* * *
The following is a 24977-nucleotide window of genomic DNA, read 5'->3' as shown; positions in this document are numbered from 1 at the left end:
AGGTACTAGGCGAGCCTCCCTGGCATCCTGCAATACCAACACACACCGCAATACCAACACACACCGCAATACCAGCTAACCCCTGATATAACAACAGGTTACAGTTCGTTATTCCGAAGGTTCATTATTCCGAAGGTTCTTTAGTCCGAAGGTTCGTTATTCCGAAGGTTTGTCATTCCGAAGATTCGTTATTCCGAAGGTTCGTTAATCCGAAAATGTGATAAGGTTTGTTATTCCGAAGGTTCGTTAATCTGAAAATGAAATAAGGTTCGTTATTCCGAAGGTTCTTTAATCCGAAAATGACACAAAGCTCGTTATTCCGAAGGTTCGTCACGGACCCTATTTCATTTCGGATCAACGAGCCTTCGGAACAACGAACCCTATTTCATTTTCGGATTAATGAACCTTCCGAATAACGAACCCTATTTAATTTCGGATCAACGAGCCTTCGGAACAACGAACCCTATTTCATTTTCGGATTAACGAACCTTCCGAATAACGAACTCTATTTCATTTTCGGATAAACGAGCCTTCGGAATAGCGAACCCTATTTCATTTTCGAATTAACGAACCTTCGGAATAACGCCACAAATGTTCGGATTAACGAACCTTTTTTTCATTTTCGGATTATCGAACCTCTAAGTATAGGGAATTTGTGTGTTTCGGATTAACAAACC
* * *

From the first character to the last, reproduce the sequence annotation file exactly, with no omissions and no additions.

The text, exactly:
The following is a 24977-nucleotide window of genomic DNA, read 5'->3' as shown; positions in this document are numbered from 1 at the left end:
AGGTACTAGGCGAGCCTCCCTGGCATCCTGCAATACCAACACACACCGCAATACCAACACACACCGCAATACCAGCTAACCCCTGATATAACAACAGGTTACAGTTCGTTATTCCGAAGGTTCATTATTCCGAAGGTTCTTTAGTCCGAAGGTTCGTTATTCCGAAGGTTTGTCATTCCGAAGATTCGTTATTCCGAAGGTTCGTTAATCCGAAAATGTGATAAGGTTTGTTATTCCGAAGGTTCGTTAATCTGAAAATGAAATAAGGTTCGTTATTCCGAAGGTTCTTTAATCCGAAAATGACACAAAGCTCGTTATTCCGAAGGTTCGTCACGGACCCTATTTCATTTCGGATCAACGAGCCTTCGGAACAACGAACCCTATTTCATTTTCGGATTAATGAACCTTCCGAATAACGAACCCTATTTAATTTCGGATCAACGAGCCTTCGGAACAACGAACCCTATTTCATTTTCGGATTAACGAACCTTCCGAATAACGAACTCTATTTCATTTTCGGATAAACGAGCCTTCGGAATAGCGAACCCTATTTCATTTTCGAATTAACGAACCTTCGGAATAACGCCACAAATGTTCGGATTAACGAACCTTTTTTTCATTTTCGGATTATCGAACCTCTAAGTATAGGGAATTTGTGTGTTTCGGATTAACAAACC